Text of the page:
Donald N. Walls, a film and theater critic, appeared regularly on Maryland Public Television's "The Critics' Place" from 1974 to 1984 and WBAL radio from 1971 to 1999.
Donald N. Walls, a film and theater critic, appeared regularly on Maryland Public Television's "The Critics' Place" from 1974 to 1984 and WBAL radio from 1971 to 1999. (Jed Kirschbaum / Baltimore Sun 2003)

Donald N. Walls, a retired film and theater critic who appeared on radio and television for nearly three decades, died of dementia complications Feb. 19 at Storey Oaks Memory Care in Oklahoma City. The former Northeast Baltimore and Bel Air resident was 82.

“For more than 20 years, Don Walls brought a wonderful sense of irreverence and provocative criticism to his movie reviews when he appeared regularly on Maryland Public Television's “The Critics' Place” from 1974 to 1984 and WBAL radio from 1971 to 1999,” said a 2007 article in The Sun.


Born in Baltimore, he was the son of Charles Albert Walls, a grocer, and his wife, Leona Zink. In a memoir, Mr. Walls recalled being raised by family friends, the Twilleys on Baker Street in West Baltimore. He was a graduate of St. Edward’s School and Mount Saint Joseph High School. He studied journalism at New York University.

Mr. Walls recalled that one Sunday during his high school years, after attending Mass at the Basilica of the Assumption, an aunt took him to a late breakfast at the Bickford lunchroom and a matinee at the Stanley Theatre on North Howard Street. He noticed a help-wanted sign for an usher — called attaches by the management — at the large theater. He got the job.

“Standing before the mirror, [he] saw himself handsomely attired in maroon trousers, a gray double-breasted jacket with gold buttons and maroon cuffs and collar,” Mr. Walls wrote in his memoir. “A celluloid bib with a winged collar snapped around the neck and a maroon bow tie was fixed under the wing tip collar. Maroon shoes, highly polished, and white cotton gloves completed the image.”

Mr. Walls met his future wife, Bernadette Mannion, who worked at the Stanley’s candy and popcorn stand. He wrote that while she trusted him to restock her counter, he was terrible at making change. In their subsequent marriage, she handled all the finances.

He showed movie patrons to their seats and at times stood on the Howard Street sidewalk attired in a military style cap and cape, and called out, “Immediate seating in the balcony.”

He was fascinated by the glamour of films and was struck by the publicity photos of the Warner Bros. stars whose productions played the Stanley.

One day, the theater’s manager asked him to run an errand around the corner to the Vagabond Players, a community theater group then performing in the basement of the Congress Hotel on West Franklin Street. He became fascinated by live performance — he went on to have a few small roles — and ingratiate himself to the local acting community.

He remained interested in film and put together money to make a documentary about the life of St. Cabrini, a Roman Catholic nun who worked among immigrants. The film, “Cabrini,” premiered at the old Catholic Daughters of America Hall and was reviewed by The Sun in 1957. He used St. Vincent’s Church, Pier 3 Pratt Street and Clifton Mansion for location shots.

Mark Bramble, a McDonough School graduate who went on to Broadway and London theater, won three Tony Awards.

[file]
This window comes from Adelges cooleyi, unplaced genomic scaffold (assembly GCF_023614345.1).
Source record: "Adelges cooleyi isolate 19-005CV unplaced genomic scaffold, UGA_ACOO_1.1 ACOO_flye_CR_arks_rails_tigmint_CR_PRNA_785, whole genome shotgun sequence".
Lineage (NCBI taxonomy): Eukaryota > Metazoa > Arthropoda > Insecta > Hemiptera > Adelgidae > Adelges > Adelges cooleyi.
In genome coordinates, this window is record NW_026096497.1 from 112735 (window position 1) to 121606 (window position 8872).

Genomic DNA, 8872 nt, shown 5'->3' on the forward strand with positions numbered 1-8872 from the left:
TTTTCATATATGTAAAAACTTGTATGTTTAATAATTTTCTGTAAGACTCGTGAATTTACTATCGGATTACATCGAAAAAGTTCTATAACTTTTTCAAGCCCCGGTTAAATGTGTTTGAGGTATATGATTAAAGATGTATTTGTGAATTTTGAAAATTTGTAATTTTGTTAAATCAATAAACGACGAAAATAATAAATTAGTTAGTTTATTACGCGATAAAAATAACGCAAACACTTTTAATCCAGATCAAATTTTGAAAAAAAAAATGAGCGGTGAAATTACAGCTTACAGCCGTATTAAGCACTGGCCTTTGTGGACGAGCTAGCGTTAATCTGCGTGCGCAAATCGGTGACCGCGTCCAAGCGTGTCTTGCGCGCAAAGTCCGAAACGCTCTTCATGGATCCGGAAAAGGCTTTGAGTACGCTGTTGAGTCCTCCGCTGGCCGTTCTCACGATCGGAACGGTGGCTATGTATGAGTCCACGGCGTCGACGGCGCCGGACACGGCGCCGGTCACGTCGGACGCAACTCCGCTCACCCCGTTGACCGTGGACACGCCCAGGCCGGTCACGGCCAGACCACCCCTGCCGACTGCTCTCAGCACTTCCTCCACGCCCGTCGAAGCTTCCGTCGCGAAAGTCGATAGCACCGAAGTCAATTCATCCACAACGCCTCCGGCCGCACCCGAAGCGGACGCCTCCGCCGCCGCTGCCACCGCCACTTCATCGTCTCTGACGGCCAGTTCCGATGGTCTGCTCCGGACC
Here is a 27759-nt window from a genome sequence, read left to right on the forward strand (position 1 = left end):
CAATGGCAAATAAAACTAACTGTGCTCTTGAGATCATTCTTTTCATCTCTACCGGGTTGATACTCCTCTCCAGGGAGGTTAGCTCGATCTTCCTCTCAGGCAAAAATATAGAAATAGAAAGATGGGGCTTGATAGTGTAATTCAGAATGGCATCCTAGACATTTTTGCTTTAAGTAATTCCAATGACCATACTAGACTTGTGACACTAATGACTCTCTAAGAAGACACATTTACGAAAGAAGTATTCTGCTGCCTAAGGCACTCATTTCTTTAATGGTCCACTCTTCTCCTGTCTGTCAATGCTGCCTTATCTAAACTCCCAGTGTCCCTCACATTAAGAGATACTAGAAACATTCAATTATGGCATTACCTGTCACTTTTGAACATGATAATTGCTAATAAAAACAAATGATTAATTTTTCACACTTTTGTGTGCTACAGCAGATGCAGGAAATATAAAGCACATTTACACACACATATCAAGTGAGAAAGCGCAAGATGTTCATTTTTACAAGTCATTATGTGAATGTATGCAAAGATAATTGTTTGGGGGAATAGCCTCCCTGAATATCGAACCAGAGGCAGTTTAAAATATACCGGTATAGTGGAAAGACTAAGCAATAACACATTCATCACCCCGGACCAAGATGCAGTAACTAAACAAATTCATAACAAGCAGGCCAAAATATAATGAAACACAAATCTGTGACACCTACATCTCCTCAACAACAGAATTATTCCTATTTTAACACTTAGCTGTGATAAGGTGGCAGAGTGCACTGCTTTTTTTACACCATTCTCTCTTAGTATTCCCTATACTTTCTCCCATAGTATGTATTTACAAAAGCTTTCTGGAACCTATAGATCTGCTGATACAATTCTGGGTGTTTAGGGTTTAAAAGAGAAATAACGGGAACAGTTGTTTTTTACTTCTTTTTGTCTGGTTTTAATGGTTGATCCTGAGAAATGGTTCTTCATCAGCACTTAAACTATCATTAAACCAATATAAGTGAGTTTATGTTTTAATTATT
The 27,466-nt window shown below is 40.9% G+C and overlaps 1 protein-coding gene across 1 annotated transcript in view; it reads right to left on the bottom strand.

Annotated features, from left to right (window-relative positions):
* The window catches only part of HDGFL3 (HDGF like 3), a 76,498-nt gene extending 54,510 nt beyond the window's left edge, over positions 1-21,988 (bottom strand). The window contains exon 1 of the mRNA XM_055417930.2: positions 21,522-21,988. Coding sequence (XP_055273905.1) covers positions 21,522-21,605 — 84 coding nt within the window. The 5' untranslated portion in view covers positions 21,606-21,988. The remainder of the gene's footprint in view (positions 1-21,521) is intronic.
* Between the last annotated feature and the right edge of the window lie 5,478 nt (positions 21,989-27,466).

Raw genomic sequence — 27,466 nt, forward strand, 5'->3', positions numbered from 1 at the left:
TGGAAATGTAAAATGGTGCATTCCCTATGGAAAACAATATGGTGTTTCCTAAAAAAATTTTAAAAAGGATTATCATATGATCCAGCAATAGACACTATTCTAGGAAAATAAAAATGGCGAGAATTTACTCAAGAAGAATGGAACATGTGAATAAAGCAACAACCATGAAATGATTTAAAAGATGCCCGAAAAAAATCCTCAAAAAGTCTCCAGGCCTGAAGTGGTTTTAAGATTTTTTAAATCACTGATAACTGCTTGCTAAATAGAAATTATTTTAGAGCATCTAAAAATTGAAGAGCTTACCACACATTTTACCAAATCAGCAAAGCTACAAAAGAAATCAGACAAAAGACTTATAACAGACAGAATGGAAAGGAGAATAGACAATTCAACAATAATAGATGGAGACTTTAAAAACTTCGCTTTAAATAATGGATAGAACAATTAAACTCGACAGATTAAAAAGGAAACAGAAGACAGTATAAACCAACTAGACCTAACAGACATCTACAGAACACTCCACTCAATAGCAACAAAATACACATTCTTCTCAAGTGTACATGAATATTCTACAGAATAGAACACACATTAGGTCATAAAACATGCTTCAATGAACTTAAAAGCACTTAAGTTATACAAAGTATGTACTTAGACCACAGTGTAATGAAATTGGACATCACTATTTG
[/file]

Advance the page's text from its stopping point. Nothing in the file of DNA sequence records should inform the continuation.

A year later, a friend from the Vagabonds got him work as an extra on the film “The Goddess,” starring Kim Stanley. The movie was shot, in part, in Ellicott City.

“It was was quite a day and on the return trip to Baltimore in the taxi … [I] savored the day and thought of a future in which [I] might be included in the exciting world of filmmaking. [I] was amazed that [I] had been paid one hundred dollars for a few hours working in the film, which was three times more than [I] made working sixty hours a week as an attaché in the Stanley Theatre,” he wrote.

In 1962 he wrote a musical comedy based on the silent movie serial “The Perils of Pauline.” The live performance premiered at the Strawhat Theater in Owings Mills.

“Elane Stein used to say to listeners, ‘Don Walls is the only guy who gets dressed up for radio,' and was always making cracks about my purple shoes, whether I was wearing them or not," he said in the 2007 interview.

Mr. Walls became public relations assistant at the old State Road commission before he was an editor at The Daily Record, which published legal and business news from an office on Saratoga Street. He wrote theater and film reviews for The Daily Record. He later worked for the Baltimore Property Owners Association and retired from the Baltimore City school system, where he was an analyst.

With her brother's help, the Baltimore jazz singer could even make the annoying "Little Drummer Boy" new and interesting.

His daughter, Valerie LaPaglia of Edmund, Okla., said her father was a hard worker and took on a second job so she and her sister could attend college debt-free. “My father worked a second job at night in a parking garage,” she said.


After his wife’s 2003 death, he moved from Sherwood Avenue in Northeast Baltimore to a Bel Air condominium, where he had a mini-film theater constructed.

“Don loved entertainment. It was his life. He kept a hallway full of stars’ pictures and film posters,” said his son-in-law and caregiver, Peter LaPaglia. “You could ask any question about a movie. He had a fabulous long-term memory. He loved musicals — and Bette Davis, but not Joan Crawford.”

“I don’t go to movies anymore because the audiences are rude and noisy,” Mr. Walls said in the 2007 Sun article. “And the films are so loud because of surround sound. People used to be refined when they went to the movies, but no more, " he said.

Services are private.

In addition to his daughter, survivors include another daughter, DiAnna Walls of Allentown, Pa.; two grandchildren; and a great-granddaughter.